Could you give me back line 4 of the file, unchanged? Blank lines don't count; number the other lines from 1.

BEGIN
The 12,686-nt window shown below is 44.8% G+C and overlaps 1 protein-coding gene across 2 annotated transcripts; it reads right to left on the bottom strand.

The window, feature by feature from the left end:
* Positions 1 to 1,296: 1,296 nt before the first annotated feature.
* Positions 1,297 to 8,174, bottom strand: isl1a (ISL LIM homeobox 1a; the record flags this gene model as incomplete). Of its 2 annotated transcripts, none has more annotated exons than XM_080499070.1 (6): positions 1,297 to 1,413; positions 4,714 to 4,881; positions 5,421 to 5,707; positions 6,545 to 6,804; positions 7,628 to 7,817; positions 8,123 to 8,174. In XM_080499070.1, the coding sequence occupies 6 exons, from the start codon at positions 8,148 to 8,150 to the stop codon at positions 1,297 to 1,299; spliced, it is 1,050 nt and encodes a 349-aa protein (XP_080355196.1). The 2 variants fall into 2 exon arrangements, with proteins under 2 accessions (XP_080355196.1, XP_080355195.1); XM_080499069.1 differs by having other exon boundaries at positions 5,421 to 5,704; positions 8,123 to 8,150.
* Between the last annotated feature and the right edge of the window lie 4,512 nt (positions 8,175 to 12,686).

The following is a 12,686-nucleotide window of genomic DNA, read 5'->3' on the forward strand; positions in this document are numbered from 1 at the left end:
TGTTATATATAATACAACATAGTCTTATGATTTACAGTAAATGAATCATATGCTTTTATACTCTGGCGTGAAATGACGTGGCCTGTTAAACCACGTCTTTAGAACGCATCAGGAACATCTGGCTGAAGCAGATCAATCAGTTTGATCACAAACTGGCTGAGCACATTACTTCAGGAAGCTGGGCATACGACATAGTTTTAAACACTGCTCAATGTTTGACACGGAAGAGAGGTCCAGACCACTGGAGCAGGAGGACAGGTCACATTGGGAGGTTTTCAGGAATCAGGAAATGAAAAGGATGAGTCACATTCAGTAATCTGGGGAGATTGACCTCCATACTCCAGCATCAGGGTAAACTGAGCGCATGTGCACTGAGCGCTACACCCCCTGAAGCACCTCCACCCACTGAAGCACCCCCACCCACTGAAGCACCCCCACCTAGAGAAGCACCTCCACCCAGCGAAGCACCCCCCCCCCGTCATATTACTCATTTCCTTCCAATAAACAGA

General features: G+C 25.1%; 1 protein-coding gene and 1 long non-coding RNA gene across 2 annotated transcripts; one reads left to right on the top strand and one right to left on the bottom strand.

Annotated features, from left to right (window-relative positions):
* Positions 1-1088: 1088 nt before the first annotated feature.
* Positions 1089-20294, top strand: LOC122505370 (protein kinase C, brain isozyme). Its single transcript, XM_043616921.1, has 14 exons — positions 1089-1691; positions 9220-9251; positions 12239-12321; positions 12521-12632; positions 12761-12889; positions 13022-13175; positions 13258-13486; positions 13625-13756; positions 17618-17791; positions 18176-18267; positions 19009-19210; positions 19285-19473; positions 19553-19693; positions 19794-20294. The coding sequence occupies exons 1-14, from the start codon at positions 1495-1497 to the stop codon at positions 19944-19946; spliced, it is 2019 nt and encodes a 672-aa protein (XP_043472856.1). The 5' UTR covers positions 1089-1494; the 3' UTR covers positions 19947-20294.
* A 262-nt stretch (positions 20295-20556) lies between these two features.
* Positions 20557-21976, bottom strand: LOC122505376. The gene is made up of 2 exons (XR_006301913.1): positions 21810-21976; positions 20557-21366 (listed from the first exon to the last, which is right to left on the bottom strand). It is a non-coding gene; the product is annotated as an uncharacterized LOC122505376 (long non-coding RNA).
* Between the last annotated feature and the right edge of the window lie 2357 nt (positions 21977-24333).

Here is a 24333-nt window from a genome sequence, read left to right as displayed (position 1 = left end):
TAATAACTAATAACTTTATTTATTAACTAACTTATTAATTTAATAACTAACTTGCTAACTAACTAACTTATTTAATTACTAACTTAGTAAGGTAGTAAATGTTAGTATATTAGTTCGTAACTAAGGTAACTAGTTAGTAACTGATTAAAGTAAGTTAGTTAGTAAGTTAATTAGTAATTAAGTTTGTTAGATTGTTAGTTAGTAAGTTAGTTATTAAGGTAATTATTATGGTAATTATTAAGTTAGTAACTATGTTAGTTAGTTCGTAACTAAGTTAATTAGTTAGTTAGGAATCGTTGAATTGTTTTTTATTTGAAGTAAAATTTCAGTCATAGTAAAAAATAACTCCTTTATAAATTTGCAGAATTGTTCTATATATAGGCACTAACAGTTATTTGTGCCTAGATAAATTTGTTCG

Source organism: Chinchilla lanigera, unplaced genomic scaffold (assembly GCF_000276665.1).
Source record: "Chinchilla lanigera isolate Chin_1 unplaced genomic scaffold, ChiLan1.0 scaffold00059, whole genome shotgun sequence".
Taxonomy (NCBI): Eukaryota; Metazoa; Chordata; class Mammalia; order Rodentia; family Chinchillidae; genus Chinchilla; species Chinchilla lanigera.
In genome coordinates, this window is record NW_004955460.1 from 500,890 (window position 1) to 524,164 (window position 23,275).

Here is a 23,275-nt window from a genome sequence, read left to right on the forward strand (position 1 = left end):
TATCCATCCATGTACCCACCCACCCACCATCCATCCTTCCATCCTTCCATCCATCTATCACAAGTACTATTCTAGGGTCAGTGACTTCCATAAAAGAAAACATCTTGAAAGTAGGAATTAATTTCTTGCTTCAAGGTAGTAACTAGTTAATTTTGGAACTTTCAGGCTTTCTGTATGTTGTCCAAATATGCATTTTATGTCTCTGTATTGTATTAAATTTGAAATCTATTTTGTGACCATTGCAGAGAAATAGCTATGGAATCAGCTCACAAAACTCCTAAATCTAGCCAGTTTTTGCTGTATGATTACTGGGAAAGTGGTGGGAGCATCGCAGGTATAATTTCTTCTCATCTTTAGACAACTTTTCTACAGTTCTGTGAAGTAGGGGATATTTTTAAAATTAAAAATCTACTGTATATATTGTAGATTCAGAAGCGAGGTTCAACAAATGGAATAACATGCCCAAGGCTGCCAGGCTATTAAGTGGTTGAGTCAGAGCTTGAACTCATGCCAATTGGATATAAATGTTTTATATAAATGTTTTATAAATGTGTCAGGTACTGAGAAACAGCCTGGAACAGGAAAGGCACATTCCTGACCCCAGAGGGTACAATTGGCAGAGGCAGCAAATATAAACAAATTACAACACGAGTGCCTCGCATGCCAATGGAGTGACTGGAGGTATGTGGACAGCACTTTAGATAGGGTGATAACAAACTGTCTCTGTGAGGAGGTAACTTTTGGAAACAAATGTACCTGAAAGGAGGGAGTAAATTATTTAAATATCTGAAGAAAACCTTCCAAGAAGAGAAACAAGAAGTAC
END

* Positions 1,297 to 8,174, bottom strand: isl1a (ISL LIM homeobox 1a; the record flags this gene model as incomplete). Of its 2 annotated transcripts, none has more annotated exons than XM_080499070.1 (6): positions 1,297 to 1,413; positions 4,714 to 4,881; positions 5,421 to 5,707; positions 6,545 to 6,804; positions 7,628 to 7,817; positions 8,123 to 8,174. In XM_080499070.1, the coding sequence occupies 6 exons, from the start codon at positions 8,148 to 8,150 to the stop codon at positions 1,297 to 1,299; spliced, it is 1,050 nt and encodes a 349-aa protein (XP_080355196.1). The 2 variants fall into 2 exon arrangements, with proteins under 2 accessions (XP_080355196.1, XP_080355195.1); XM_080499069.1 differs by having other exon boundaries at positions 5,421 to 5,704; positions 8,123 to 8,150.